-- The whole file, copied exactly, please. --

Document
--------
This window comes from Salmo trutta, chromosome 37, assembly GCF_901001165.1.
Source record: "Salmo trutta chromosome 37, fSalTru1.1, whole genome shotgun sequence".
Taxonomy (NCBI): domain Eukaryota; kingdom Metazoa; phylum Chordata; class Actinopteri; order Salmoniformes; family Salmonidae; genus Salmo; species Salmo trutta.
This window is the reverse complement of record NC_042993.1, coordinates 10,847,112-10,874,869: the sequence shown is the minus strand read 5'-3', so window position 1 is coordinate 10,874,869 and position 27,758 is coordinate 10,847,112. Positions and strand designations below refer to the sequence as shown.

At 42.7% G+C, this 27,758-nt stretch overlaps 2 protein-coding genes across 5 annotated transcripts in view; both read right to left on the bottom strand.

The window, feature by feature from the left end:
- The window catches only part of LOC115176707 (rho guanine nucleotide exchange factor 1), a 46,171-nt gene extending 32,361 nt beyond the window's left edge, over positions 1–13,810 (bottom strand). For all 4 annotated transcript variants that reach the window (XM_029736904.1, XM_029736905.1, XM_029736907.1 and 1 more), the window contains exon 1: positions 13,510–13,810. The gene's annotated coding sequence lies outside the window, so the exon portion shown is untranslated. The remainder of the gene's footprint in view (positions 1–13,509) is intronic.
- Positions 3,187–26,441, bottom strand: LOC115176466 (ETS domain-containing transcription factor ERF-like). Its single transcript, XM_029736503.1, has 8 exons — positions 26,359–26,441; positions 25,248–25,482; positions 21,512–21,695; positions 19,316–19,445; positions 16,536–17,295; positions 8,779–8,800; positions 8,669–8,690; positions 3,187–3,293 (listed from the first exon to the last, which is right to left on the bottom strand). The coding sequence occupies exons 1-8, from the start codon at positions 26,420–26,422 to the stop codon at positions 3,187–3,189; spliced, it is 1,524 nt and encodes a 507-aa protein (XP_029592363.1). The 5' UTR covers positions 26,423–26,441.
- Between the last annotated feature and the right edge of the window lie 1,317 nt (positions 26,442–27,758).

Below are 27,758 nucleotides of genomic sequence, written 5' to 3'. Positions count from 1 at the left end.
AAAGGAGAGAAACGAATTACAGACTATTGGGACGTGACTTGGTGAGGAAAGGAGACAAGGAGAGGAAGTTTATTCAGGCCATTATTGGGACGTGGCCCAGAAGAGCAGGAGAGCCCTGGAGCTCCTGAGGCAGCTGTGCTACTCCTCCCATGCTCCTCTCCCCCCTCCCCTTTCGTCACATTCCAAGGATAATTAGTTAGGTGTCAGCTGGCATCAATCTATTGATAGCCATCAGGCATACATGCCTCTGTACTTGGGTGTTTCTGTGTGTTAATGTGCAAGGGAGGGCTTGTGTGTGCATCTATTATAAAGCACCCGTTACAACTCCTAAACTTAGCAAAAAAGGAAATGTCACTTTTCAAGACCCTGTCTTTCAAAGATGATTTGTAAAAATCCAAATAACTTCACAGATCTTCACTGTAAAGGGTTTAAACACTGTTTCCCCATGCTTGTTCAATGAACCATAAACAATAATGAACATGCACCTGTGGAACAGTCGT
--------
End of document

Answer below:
This window comes from Salmo trutta, chromosome 37, assembly GCF_901001165.1.
Source record: "Salmo trutta chromosome 37, fSalTru1.1, whole genome shotgun sequence".
Taxonomy (NCBI): domain Eukaryota; kingdom Metazoa; phylum Chordata; class Actinopteri; order Salmoniformes; family Salmonidae; genus Salmo; species Salmo trutta.
This window is the reverse complement of record NC_042993.1, coordinates 10,847,112-10,874,869: the sequence shown is the minus strand read 5'-3', so window position 1 is coordinate 10,874,869 and position 27,758 is coordinate 10,847,112. Positions and strand designations below refer to the sequence as shown.

At 42.7% G+C, this 27,758-nt stretch overlaps 2 protein-coding genes across 5 annotated transcripts in view; both read right to left on the bottom strand.

The window, feature by feature from the left end:
- The window catches only part of LOC115176707 (rho guanine nucleotide exchange factor 1), a 46,171-nt gene extending 32,361 nt beyond the window's left edge, over positions 1–13,810 (bottom strand). For all 4 annotated transcript variants that reach the window (XM_029736904.1, XM_029736905.1, XM_029736907.1 and 1 more), the window contains exon 1: positions 13,510–13,810. The gene's annotated coding sequence lies outside the window, so the exon portion shown is untranslated. The remainder of the gene's footprint in view (positions 1–13,509) is intronic.
- Positions 3,187–26,441, bottom strand: LOC115176466 (ETS domain-containing transcription factor ERF-like). Its single transcript, XM_029736503.1, has 8 exons — positions 26,359–26,441; positions 25,248–25,482; positions 21,512–21,695; positions 19,316–19,445; positions 16,536–17,295; positions 8,779–8,800; positions 8,669–8,690; positions 3,187–3,293 (listed from the first exon to the last, which is right to left on the bottom strand). The coding sequence occupies exons 1-8, from the start codon at positions 26,420–26,422 to the stop codon at positions 3,187–3,189; spliced, it is 1,524 nt and encodes a 507-aa protein (XP_029592363.1). The 5' UTR covers positions 26,423–26,441.
- Between the last annotated feature and the right edge of the window lie 1,317 nt (positions 26,442–27,758).

Below are 27,758 nucleotides of genomic sequence, written 5' to 3'. Positions count from 1 at the left end.
AAAGGAGAGAAACGAATTACAGACTATTGGGACGTGACTTGGTGAGGAAAGGAGACAAGGAGAGGAAGTTTATTCAGGCCATTATTGGGACGTGGCCCAGAAGAGCAGGAGAGCCCTGGAGCTCCTGAGGCAGCTGTGCTACTCCTCCCATGCTCCTCTCCCCCCTCCCCTTTCGTCACATTCCAAGGATAATTAGTTAGGTGTCAGCTGGCATCAATCTATTGATAGCCATCAGGCATACATGCCTCTGTACTTGGGTGTTTCTGTGTGTTAATGTGCAAGGGAGGGCTTGTGTGTGCATCTATTATAAAGCACCCGTTACAACTCCTAAACTTAGCAAAAAAGGAAATGTCACTTTTCAAGACCCTGTCTTTCAAAGATGATTTGTAAAAATCCAAATAACTTCACAGATCTTCACTGTAAAGGGTTTAAACACTGTTTCCCCATGCTTGTTCAATGAACCATAAACAATAATGAACATGCACCTGTGGAACAGTCGT